Elegant, nocturnal and eerily silver-haired, American indie writer-director Jim Jarmusch (Night on Earth, Mystery Train, Ghost Dog) could almost pass for a vampire himself. It’s no wonder then that his latest film, a stylish and witty romantic tale about a couple of ancient, entirely civilised blood-suckers, feels like a perfect match of filmmaker and subject. Being Jarmusch, these vampires aren’t just beautiful, rich, powerful and sexy. They’re cool. Almost too cool, like jaded British rock stars in tight leather pants – his are black; hers creamy white. But the film is saved from hipster hell by a deadpan sense of humour and a moving love story that makes us care very much about whether these creatures survive.
Tilda Swinton and Tom Hiddleston are Eve and Adam, a couple who’ve been married for hundreds of years and now live apart, though they’re still very much in love. Eve lives in Tangier, where she sleeps in a silken bed, speed-reads literary classics and hangs out with the vampiric writer Thomas Marlowe (John Hurt), who turns out to have ghost-written for Shakespeare back in the old days.
"An unhurried pleasure"
On the other side of the world, Adam (who looks like Pink Floyd’s Syd Barrett) lives in the outskirts of grungy Detroit, composing music, collecting electric guitars and only interacting with the world through an affable human assistant (Anton Yelchin). Prone to depression, Adam (who could have inspired Hamlet if he’d been born earlier) mourns the stupidity and destructiveness of human beings, whom he refers to as ‘zombies’.
After sensing Adam’s deep depression (during a steampunk-style Skype call), Eve travels on a night flight to cheer him up. Reunited, they pass the time drinking goblets of purified blood, listening to music and cruising the decaying midnight streets in Adam’s vintage white Jaguar, pointing out such oddities as ‘the house that Jack White grew up in. I love Jack White!’ Their idyll is interrupted when Eve’s naughty younger sister Ava (Mia Wasikowska) arrives on the doorstep, putting them all in danger with her reckless thirst for the good stuff.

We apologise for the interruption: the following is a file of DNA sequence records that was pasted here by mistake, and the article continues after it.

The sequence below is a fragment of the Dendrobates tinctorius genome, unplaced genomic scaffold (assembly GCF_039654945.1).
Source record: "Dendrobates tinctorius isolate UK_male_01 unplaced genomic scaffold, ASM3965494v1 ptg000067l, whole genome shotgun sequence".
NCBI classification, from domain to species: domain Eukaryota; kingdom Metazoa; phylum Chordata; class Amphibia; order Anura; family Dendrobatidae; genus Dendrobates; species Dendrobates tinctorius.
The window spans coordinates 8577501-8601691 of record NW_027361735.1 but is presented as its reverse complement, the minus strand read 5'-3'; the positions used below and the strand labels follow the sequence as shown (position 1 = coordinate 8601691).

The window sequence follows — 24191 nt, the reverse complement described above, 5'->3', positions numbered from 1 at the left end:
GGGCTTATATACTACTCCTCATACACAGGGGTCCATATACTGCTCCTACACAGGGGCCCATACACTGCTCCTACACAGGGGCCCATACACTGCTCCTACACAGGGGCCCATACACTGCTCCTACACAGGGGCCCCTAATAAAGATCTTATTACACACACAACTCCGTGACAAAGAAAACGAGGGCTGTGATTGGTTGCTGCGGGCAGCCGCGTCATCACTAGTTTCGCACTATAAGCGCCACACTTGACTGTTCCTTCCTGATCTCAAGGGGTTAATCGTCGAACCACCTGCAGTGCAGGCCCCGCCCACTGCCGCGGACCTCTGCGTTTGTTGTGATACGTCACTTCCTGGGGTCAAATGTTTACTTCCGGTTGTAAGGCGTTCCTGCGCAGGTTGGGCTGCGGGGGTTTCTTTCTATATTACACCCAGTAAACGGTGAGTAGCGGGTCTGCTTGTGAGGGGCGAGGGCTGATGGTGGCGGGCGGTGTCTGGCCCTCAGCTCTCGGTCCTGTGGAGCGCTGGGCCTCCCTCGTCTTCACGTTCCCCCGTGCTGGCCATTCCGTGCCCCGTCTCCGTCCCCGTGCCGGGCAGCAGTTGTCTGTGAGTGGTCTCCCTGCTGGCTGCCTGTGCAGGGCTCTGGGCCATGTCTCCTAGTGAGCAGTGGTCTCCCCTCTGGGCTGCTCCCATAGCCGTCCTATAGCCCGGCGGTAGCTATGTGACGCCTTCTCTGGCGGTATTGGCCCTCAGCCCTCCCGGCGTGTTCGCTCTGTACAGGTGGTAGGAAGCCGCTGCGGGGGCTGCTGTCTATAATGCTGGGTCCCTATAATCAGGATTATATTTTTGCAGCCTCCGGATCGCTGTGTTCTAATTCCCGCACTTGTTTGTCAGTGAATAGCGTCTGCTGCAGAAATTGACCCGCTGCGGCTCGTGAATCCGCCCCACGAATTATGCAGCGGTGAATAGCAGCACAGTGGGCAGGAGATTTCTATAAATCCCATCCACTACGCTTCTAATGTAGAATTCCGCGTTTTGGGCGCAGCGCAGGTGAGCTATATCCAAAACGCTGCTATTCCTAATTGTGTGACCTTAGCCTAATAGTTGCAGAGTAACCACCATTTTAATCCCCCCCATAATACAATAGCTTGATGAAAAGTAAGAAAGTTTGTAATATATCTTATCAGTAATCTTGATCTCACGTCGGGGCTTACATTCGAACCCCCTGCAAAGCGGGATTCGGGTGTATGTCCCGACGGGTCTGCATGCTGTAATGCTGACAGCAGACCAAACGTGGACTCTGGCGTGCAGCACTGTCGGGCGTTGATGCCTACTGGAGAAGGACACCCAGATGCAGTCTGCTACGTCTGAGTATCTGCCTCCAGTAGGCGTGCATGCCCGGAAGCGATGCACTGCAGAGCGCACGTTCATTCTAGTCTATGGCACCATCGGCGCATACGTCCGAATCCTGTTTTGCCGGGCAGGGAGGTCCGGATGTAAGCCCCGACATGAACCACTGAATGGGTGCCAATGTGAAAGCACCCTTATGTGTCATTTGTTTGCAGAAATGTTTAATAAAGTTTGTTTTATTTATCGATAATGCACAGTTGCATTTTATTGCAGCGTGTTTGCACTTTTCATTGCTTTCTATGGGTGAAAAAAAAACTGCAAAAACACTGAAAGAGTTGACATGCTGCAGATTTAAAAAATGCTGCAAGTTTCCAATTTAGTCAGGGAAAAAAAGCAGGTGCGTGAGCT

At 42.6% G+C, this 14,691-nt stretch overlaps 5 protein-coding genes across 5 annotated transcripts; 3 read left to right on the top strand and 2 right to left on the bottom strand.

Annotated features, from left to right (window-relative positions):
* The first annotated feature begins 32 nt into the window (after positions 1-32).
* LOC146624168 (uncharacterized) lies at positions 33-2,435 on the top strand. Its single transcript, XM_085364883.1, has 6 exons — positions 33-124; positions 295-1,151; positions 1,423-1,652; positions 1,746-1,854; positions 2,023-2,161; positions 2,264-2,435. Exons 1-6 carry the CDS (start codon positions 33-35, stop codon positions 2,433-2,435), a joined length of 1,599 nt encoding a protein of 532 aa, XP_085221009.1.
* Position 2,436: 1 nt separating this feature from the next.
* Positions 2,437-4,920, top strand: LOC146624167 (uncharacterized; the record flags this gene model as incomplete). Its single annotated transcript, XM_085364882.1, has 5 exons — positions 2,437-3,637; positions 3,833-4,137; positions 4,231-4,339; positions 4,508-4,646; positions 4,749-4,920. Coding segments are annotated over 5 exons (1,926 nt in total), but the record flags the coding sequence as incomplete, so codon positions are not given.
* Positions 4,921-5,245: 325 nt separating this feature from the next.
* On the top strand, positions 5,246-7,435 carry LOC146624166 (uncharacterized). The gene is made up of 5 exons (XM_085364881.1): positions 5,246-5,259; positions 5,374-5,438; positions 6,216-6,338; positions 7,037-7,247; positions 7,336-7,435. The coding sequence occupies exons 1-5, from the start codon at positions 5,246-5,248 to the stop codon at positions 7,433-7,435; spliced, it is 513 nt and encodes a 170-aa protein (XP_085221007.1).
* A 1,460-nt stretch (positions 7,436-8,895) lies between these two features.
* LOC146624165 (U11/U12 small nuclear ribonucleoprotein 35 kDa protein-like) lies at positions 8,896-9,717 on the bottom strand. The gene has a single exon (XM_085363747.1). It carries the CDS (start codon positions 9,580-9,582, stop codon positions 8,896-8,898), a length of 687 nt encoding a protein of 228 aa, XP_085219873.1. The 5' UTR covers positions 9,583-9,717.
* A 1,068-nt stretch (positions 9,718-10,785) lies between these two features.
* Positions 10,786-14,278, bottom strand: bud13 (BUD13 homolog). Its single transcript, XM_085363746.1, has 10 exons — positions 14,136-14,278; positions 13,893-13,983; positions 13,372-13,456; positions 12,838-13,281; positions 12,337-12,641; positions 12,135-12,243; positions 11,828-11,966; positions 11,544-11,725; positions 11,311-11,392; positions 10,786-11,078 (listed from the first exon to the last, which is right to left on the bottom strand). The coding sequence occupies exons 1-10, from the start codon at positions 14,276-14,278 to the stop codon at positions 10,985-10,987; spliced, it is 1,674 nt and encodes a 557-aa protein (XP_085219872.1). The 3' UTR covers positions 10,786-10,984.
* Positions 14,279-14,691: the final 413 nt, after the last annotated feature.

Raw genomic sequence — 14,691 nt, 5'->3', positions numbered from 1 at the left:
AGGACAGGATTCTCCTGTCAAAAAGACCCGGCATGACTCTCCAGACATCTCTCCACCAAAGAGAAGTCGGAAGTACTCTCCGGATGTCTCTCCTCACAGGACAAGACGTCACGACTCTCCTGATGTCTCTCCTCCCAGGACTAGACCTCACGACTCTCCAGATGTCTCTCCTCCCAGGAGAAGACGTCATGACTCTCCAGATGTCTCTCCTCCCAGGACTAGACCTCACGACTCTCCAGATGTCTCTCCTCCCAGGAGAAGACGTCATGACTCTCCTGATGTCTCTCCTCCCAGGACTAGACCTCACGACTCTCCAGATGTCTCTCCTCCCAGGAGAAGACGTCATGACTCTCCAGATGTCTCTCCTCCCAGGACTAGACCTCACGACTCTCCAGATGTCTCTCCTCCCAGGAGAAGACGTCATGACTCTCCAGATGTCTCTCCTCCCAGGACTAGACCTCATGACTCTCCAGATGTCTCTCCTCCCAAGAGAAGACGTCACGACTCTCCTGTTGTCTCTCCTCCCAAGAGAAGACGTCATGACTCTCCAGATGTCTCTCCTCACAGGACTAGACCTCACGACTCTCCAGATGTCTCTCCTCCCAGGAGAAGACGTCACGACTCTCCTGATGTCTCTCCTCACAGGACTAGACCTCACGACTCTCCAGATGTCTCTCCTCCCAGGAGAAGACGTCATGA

For a film about vampires, Only Lovers Left Alive is surprisingly bloodless (in the literal sense), and contains very little violence. ‘Killing? It’s so 15th Century!’ says Eve at one point with arch disgust. Raw human blood is polluted, like the world that’s been sullied by human greed and decadence, meaning these vampires are romantic and tragic figures, brought to the brink of extinction. A melancholy and exhausted air pervades even the funniest moments, though the film never gives in to despair.
With a palette of sumptuous blues, blacks and ivories, and a swooning camera that’s fond of sitting on the ceiling or following its subjects on their smooth cruises around town, Only Lovers Left Alive is Jarmusch’s first film to be shot on digital, by DOP Yorick Le Saux (Swimming Pool, I am Love). The soundtrack, much of it composed and performed by Jarmusch’s band SQÜRL, is mournfully…well, cool, heavy with jangly steel guitar and lots of reverb.
Deliciously romantic, this is a vampire film for adults – a love story for souls more interested in poetry, love and music than in the baring of fangs or biting of necks. An unhurried pleasure, it also functions as a witty parable about creative exhaustion and renewal – and suggests that Jarmusch himself has found a fresh supply of the pure stuff.